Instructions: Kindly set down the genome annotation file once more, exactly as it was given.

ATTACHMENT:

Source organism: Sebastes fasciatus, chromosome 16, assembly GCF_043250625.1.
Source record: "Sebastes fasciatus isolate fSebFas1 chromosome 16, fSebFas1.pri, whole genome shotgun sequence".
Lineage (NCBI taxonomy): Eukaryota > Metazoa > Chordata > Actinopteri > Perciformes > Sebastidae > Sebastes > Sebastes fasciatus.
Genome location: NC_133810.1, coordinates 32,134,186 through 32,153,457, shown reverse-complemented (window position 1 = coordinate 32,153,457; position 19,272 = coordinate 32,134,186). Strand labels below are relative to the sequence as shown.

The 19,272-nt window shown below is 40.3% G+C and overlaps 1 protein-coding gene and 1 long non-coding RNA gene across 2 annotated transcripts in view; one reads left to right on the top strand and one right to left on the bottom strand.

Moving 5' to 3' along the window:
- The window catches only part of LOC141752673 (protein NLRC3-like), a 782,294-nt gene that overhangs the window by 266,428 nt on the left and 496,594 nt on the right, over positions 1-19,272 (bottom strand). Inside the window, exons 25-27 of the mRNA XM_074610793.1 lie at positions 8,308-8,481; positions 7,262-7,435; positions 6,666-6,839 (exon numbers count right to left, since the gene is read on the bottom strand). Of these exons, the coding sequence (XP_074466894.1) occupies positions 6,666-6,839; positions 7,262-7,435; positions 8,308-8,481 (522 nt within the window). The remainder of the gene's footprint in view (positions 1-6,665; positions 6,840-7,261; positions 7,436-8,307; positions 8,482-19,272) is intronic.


Source organism: Sebastes fasciatus, chromosome 16, assembly GCF_043250625.1.
Source record: "Sebastes fasciatus isolate fSebFas1 chromosome 16, fSebFas1.pri, whole genome shotgun sequence".
Lineage (NCBI taxonomy): Eukaryota > Metazoa > Chordata > Actinopteri > Perciformes > Sebastidae > Sebastes > Sebastes fasciatus.
Genome location: NC_133810.1, coordinates 32,134,186 through 32,153,457, shown reverse-complemented (window position 1 = coordinate 32,153,457; position 19,272 = coordinate 32,134,186). Strand labels below are relative to the sequence as shown.

The 19,272-nt window shown below is 40.3% G+C and overlaps 1 protein-coding gene and 1 long non-coding RNA gene across 2 annotated transcripts in view; one reads left to right on the top strand and one right to left on the bottom strand.

Moving 5' to 3' along the window:
- The window catches only part of LOC141752673 (protein NLRC3-like), a 782,294-nt gene that overhangs the window by 266,428 nt on the left and 496,594 nt on the right, over positions 1-19,272 (bottom strand). Inside the window, exons 25-27 of the mRNA XM_074610793.1 lie at positions 8,308-8,481; positions 7,262-7,435; positions 6,666-6,839 (exon numbers count right to left, since the gene is read on the bottom strand). Of these exons, the coding sequence (XP_074466894.1) occupies positions 6,666-6,839; positions 7,262-7,435; positions 8,308-8,481 (522 nt within the window). The remainder of the gene's footprint in view (positions 1-6,665; positions 6,840-7,261; positions 7,436-8,307; positions 8,482-19,272) is intronic.